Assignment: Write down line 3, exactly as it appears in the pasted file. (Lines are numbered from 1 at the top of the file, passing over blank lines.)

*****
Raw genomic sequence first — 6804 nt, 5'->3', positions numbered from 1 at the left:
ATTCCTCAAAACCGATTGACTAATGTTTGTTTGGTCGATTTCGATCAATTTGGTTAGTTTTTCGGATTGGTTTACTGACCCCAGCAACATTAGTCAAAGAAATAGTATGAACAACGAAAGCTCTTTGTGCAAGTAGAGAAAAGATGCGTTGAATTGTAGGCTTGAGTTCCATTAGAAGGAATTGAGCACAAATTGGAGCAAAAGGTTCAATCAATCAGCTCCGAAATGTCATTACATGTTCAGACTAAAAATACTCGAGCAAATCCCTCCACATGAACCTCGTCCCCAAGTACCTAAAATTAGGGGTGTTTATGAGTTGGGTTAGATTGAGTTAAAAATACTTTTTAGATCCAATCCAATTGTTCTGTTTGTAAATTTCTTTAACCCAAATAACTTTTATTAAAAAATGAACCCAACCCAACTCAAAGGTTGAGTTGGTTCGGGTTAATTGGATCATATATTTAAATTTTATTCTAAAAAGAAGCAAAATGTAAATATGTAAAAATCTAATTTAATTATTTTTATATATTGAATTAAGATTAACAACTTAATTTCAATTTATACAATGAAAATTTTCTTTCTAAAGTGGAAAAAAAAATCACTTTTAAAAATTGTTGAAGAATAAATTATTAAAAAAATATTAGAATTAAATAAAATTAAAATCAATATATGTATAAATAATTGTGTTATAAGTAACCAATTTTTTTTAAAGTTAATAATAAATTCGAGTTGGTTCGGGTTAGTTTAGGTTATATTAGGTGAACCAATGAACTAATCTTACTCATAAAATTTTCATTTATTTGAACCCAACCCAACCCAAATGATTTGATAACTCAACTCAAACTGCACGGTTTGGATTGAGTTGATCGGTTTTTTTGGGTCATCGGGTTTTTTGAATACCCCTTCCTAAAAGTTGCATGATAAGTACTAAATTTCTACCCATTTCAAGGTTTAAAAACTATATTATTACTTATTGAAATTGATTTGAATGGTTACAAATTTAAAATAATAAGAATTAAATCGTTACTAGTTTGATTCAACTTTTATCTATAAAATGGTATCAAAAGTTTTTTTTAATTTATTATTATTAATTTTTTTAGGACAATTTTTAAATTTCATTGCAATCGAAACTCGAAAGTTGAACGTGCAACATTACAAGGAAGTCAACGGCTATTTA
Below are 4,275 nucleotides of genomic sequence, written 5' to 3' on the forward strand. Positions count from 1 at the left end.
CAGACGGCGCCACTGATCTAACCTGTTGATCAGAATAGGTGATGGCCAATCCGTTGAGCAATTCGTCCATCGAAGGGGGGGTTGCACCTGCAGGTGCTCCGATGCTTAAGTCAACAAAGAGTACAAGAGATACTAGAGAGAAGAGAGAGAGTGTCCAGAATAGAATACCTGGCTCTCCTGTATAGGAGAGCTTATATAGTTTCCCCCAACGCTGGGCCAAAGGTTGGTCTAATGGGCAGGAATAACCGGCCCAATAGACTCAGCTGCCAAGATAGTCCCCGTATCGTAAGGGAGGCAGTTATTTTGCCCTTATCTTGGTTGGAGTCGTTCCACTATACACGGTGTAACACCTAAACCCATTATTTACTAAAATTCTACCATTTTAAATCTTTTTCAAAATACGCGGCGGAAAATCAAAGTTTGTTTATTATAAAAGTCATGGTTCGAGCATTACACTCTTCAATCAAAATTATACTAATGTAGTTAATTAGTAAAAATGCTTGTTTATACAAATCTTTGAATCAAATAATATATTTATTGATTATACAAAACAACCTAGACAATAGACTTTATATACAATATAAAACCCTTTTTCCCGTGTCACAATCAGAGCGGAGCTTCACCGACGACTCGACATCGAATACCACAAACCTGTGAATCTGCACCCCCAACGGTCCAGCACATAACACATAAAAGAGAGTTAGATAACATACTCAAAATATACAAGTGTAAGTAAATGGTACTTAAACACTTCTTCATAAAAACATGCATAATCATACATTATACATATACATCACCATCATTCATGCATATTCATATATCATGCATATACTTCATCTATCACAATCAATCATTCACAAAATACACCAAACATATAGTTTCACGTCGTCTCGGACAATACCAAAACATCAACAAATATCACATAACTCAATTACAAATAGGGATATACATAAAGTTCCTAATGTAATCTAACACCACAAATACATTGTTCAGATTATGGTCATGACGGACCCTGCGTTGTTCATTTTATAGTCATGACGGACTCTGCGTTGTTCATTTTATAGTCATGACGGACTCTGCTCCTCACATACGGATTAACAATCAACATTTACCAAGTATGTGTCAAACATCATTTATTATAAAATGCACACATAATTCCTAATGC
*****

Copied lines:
Below are 4,275 nucleotides of genomic sequence, written 5' to 3' on the forward strand. Positions count from 1 at the left end.